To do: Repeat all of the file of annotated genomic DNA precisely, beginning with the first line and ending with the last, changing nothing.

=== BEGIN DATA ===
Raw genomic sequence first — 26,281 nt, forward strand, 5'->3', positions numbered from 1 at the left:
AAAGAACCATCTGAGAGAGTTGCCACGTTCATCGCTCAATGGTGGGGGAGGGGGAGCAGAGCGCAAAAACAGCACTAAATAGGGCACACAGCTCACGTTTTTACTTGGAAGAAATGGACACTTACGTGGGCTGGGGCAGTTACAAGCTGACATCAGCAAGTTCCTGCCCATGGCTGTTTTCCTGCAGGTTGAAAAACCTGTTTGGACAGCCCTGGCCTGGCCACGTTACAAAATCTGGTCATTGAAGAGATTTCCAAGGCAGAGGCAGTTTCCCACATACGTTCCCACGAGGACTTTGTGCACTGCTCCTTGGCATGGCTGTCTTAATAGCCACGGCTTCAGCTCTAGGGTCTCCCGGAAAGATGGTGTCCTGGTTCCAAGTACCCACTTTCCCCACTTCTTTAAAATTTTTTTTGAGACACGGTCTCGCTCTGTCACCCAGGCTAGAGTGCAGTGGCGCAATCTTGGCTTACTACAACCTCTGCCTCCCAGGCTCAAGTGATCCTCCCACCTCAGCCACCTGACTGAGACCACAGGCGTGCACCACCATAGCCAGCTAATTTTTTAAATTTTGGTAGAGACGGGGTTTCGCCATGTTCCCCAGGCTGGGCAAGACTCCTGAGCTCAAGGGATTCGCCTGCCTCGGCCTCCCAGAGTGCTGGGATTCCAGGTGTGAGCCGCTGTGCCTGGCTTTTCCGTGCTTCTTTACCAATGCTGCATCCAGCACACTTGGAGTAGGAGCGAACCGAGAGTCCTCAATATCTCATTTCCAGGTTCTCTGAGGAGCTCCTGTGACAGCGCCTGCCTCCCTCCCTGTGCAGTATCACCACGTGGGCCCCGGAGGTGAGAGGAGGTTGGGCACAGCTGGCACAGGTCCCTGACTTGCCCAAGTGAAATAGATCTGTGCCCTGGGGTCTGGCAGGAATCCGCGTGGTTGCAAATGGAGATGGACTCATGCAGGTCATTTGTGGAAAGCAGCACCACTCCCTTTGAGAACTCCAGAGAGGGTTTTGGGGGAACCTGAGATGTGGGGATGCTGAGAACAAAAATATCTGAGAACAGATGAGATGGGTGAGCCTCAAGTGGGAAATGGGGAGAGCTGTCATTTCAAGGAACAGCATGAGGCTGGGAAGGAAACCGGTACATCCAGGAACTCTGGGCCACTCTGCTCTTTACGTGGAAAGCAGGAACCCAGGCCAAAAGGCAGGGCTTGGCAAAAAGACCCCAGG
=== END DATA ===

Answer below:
Raw genomic sequence first — 26,281 nt, forward strand, 5'->3', positions numbered from 1 at the left:
AAAGAACCATCTGAGAGAGTTGCCACGTTCATCGCTCAATGGTGGGGGAGGGGGAGCAGAGCGCAAAAACAGCACTAAATAGGGCACACAGCTCACGTTTTTACTTGGAAGAAATGGACACTTACGTGGGCTGGGGCAGTTACAAGCTGACATCAGCAAGTTCCTGCCCATGGCTGTTTTCCTGCAGGTTGAAAAACCTGTTTGGACAGCCCTGGCCTGGCCACGTTACAAAATCTGGTCATTGAAGAGATTTCCAAGGCAGAGGCAGTTTCCCACATACGTTCCCACGAGGACTTTGTGCACTGCTCCTTGGCATGGCTGTCTTAATAGCCACGGCTTCAGCTCTAGGGTCTCCCGGAAAGATGGTGTCCTGGTTCCAAGTACCCACTTTCCCCACTTCTTTAAAATTTTTTTTGAGACACGGTCTCGCTCTGTCACCCAGGCTAGAGTGCAGTGGCGCAATCTTGGCTTACTACAACCTCTGCCTCCCAGGCTCAAGTGATCCTCCCACCTCAGCCACCTGACTGAGACCACAGGCGTGCACCACCATAGCCAGCTAATTTTTTAAATTTTGGTAGAGACGGGGTTTCGCCATGTTCCCCAGGCTGGGCAAGACTCCTGAGCTCAAGGGATTCGCCTGCCTCGGCCTCCCAGAGTGCTGGGATTCCAGGTGTGAGCCGCTGTGCCTGGCTTTTCCGTGCTTCTTTACCAATGCTGCATCCAGCACACTTGGAGTAGGAGCGAACCGAGAGTCCTCAATATCTCATTTCCAGGTTCTCTGAGGAGCTCCTGTGACAGCGCCTGCCTCCCTCCCTGTGCAGTATCACCACGTGGGCCCCGGAGGTGAGAGGAGGTTGGGCACAGCTGGCACAGGTCCCTGACTTGCCCAAGTGAAATAGATCTGTGCCCTGGGGTCTGGCAGGAATCCGCGTGGTTGCAAATGGAGATGGACTCATGCAGGTCATTTGTGGAAAGCAGCACCACTCCCTTTGAGAACTCCAGAGAGGGTTTTGGGGGAACCTGAGATGTGGGGATGCTGAGAACAAAAATATCTGAGAACAGATGAGATGGGTGAGCCTCAAGTGGGAAATGGGGAGAGCTGTCATTTCAAGGAACAGCATGAGGCTGGGAAGGAAACCGGTACATCCAGGAACTCTGGGCCACTCTGCTCTTTACGTGGAAAGCAGGAACCCAGGCCAAAAGGCAGGGCTTGGCAAAAAGACCCCAGG